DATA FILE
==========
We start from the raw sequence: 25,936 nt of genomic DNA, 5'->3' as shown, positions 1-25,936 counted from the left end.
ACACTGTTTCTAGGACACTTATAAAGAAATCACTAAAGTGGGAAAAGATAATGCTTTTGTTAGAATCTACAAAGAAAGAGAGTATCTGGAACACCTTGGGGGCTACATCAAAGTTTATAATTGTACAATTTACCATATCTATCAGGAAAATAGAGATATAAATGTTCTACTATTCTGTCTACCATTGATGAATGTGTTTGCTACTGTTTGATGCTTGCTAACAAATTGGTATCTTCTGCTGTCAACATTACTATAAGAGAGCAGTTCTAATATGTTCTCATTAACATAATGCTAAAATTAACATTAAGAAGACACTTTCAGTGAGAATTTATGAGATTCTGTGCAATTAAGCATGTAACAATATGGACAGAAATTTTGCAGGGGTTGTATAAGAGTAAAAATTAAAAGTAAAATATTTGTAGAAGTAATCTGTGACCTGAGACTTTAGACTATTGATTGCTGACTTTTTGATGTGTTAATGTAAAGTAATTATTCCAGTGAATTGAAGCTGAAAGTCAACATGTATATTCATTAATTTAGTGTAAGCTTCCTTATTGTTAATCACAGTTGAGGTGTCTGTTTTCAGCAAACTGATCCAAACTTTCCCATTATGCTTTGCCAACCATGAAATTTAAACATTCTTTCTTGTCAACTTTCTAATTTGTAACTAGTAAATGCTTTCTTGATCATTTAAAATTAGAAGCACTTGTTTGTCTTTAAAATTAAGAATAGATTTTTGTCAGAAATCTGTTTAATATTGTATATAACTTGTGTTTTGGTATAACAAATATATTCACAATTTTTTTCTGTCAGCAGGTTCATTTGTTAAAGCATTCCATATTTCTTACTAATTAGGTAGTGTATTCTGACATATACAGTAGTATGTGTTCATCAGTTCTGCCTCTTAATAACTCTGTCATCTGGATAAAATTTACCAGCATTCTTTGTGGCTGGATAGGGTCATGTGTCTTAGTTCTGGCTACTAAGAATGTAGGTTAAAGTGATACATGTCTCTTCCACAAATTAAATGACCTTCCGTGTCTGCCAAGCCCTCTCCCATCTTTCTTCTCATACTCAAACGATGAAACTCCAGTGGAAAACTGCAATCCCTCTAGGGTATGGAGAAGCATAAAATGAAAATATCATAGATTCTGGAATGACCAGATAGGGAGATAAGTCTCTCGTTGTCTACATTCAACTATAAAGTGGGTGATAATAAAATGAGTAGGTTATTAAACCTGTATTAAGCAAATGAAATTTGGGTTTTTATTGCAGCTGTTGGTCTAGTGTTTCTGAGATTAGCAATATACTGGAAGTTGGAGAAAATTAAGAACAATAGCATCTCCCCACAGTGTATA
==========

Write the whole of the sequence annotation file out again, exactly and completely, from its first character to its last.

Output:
We start from the raw sequence: 25,936 nt of genomic DNA, 5'->3' as shown, positions 1-25,936 counted from the left end.
ACACTGTTTCTAGGACACTTATAAAGAAATCACTAAAGTGGGAAAAGATAATGCTTTTGTTAGAATCTACAAAGAAAGAGAGTATCTGGAACACCTTGGGGGCTACATCAAAGTTTATAATTGTACAATTTACCATATCTATCAGGAAAATAGAGATATAAATGTTCTACTATTCTGTCTACCATTGATGAATGTGTTTGCTACTGTTTGATGCTTGCTAACAAATTGGTATCTTCTGCTGTCAACATTACTATAAGAGAGCAGTTCTAATATGTTCTCATTAACATAATGCTAAAATTAACATTAAGAAGACACTTTCAGTGAGAATTTATGAGATTCTGTGCAATTAAGCATGTAACAATATGGACAGAAATTTTGCAGGGGTTGTATAAGAGTAAAAATTAAAAGTAAAATATTTGTAGAAGTAATCTGTGACCTGAGACTTTAGACTATTGATTGCTGACTTTTTGATGTGTTAATGTAAAGTAATTATTCCAGTGAATTGAAGCTGAAAGTCAACATGTATATTCATTAATTTAGTGTAAGCTTCCTTATTGTTAATCACAGTTGAGGTGTCTGTTTTCAGCAAACTGATCCAAACTTTCCCATTATGCTTTGCCAACCATGAAATTTAAACATTCTTTCTTGTCAACTTTCTAATTTGTAACTAGTAAATGCTTTCTTGATCATTTAAAATTAGAAGCACTTGTTTGTCTTTAAAATTAAGAATAGATTTTTGTCAGAAATCTGTTTAATATTGTATATAACTTGTGTTTTGGTATAACAAATATATTCACAATTTTTTTCTGTCAGCAGGTTCATTTGTTAAAGCATTCCATATTTCTTACTAATTAGGTAGTGTATTCTGACATATACAGTAGTATGTGTTCATCAGTTCTGCCTCTTAATAACTCTGTCATCTGGATAAAATTTACCAGCATTCTTTGTGGCTGGATAGGGTCATGTGTCTTAGTTCTGGCTACTAAGAATGTAGGTTAAAGTGATACATGTCTCTTCCACAAATTAAATGACCTTCCGTGTCTGCCAAGCCCTCTCCCATCTTTCTTCTCATACTCAAACGATGAAACTCCAGTGGAAAACTGCAATCCCTCTAGGGTATGGAGAAGCATAAAATGAAAATATCATAGATTCTGGAATGACCAGATAGGGAGATAAGTCTCTCGTTGTCTACATTCAACTATAAAGTGGGTGATAATAAAATGAGTAGGTTATTAAACCTGTATTAAGCAAATGAAATTTGGGTTTTTATTGCAGCTGTTGGTCTAGTGTTTCTGAGATTAGCAATATACTGGAAGTTGGAGAAAATTAAGAACAATAGCATCTCCCCACAGTGTATA